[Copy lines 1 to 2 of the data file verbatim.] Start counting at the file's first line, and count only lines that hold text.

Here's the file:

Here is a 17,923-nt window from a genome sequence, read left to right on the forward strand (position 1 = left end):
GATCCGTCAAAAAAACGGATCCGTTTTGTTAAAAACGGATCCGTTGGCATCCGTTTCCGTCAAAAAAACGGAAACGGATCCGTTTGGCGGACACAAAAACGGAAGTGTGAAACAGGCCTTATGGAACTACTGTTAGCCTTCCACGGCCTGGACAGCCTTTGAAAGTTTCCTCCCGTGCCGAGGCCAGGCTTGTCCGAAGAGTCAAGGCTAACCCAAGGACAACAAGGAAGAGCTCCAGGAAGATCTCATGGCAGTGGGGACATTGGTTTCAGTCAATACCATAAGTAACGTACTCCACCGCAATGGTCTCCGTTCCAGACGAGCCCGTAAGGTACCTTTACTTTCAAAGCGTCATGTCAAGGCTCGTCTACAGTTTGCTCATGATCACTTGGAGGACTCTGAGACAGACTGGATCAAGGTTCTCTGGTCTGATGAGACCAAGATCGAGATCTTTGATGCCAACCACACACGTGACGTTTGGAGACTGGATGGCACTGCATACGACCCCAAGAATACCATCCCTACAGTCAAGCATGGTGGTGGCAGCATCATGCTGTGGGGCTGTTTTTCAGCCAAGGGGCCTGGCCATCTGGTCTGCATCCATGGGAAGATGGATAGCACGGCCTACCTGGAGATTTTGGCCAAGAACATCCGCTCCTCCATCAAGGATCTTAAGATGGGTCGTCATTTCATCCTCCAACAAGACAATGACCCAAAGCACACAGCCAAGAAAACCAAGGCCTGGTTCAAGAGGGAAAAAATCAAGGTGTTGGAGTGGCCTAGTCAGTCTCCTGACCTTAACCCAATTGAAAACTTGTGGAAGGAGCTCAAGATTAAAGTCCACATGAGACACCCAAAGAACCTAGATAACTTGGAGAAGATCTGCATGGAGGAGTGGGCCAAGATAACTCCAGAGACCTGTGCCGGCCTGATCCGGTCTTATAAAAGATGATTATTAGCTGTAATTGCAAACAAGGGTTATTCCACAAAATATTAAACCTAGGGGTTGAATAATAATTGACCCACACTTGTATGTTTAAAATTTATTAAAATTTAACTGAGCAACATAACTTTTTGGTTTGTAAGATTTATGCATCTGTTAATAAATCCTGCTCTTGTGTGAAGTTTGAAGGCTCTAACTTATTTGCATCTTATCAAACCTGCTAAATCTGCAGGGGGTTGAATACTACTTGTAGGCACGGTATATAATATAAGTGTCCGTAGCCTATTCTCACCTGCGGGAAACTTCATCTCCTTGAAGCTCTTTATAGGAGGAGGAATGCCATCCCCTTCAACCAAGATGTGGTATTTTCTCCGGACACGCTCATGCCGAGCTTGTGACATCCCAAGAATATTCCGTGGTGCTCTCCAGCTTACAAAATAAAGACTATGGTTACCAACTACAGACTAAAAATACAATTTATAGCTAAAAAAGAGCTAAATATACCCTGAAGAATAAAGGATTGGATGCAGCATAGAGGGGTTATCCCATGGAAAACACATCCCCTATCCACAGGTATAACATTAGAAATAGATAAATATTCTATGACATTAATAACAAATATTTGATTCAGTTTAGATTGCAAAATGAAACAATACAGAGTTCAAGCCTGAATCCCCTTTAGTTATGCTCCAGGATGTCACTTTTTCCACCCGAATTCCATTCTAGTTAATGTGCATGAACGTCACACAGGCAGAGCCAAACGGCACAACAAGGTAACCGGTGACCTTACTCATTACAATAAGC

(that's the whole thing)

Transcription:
Here is a 17,923-nt window from a genome sequence, read left to right on the forward strand (position 1 = left end):
GATCCGTCAAAAAAACGGATCCGTTTTGTTAAAAACGGATCCGTTGGCATCCGTTTCCGTCAAAAAAACGGAAACGGATCCGTTTGGCGGACACAAAAACGGAAGTGTGAAACAGGCCTTATGGAACTACTGTTAGCCTTCCACGGCCTGGACAGCCTTTGAAAGTTTCCTCCCGTGCCGAGGCCAGGCTTGTCCGAAGAGTCAAGGCTAACCCAAGGACAACAAGGAAGAGCTCCAGGAAGATCTCATGGCAGTGGGGACATTGGTTTCAGTCAATACCATAAGTAACGTACTCCACCGCAATGGTCTCCGTTCCAGACGAGCCCGTAAGGTACCTTTACTTTCAAAGCGTCATGTCAAGGCTCGTCTACAGTTTGCTCATGATCACTTGGAGGACTCTGAGACAGACTGGATCAAGGTTCTCTGGTCTGATGAGACCAAGATCGAGATCTTTGATGCCAACCACACACGTGACGTTTGGAGACTGGATGGCACTGCATACGACCCCAAGAATACCATCCCTACAGTCAAGCATGGTGGTGGCAGCATCATGCTGTGGGGCTGTTTTTCAGCCAAGGGGCCTGGCCATCTGGTCTGCATCCATGGGAAGATGGATAGCACGGCCTACCTGGAGATTTTGGCCAAGAACATCCGCTCCTCCATCAAGGATCTTAAGATGGGTCGTCATTTCATCCTCCAACAAGACAATGACCCAAAGCACACAGCCAAGAAAACCAAGGCCTGGTTCAAGAGGGAAAAAATCAAGGTGTTGGAGTGGCCTAGTCAGTCTCCTGACCTTAACCCAATTGAAAACTTGTGGAAGGAGCTCAAGATTAAAGTCCACATGAGACACCCAAAGAACCTAGATAACTTGGAGAAGATCTGCATGGAGGAGTGGGCCAAGATAACTCCAGAGACCTGTGCCGGCCTGATCCGGTCTTATAAAAGATGATTATTAGCTGTAATTGCAAACAAGGGTTATTCCACAAAATATTAAACCTAGGGGTTGAATAATAATTGACCCACACTTGTATGTTTAAAATTTATTAAAATTTAACTGAGCAACATAACTTTTTGGTTTGTAAGATTTATGCATCTGTTAATAAATCCTGCTCTTGTGTGAAGTTTGAAGGCTCTAACTTATTTGCATCTTATCAAACCTGCTAAATCTGCAGGGGGTTGAATACTACTTGTAGGCACGGTATATAATATAAGTGTCCGTAGCCTATTCTCACCTGCGGGAAACTTCATCTCCTTGAAGCTCTTTATAGGAGGAGGAATGCCATCCCCTTCAACCAAGATGTGGTATTTTCTCCGGACACGCTCATGCCGAGCTTGTGACATCCCAAGAATATTCCGTGGTGCTCTCCAGCTTACAAAATAAAGACTATGGTTACCAACTACAGACTAAAAATACAATTTATAGCTAAAAAAGAGCTAAATATACCCTGAAGAATAAAGGATTGGATGCAGCATAGAGGGGTTATCCCATGGAAAACACATCCCCTATCCACAGGTATAACATTAGAAATAGATAAATATTCTATGACATTAATAACAAATATTTGATTCAGTTTAGATTGCAAAATGAAACAATACAGAGTTCAAGCCTGAATCCCCTTTAGTTATGCTCCAGGATGTCACTTTTTCCACCCGAATTCCATTCTAGTTAATGTGCATGAACGTCACACAGGCAGAGCCAAACGGCACAACAAGGTAACCGGTGACCTTACTCATTACAATAAGC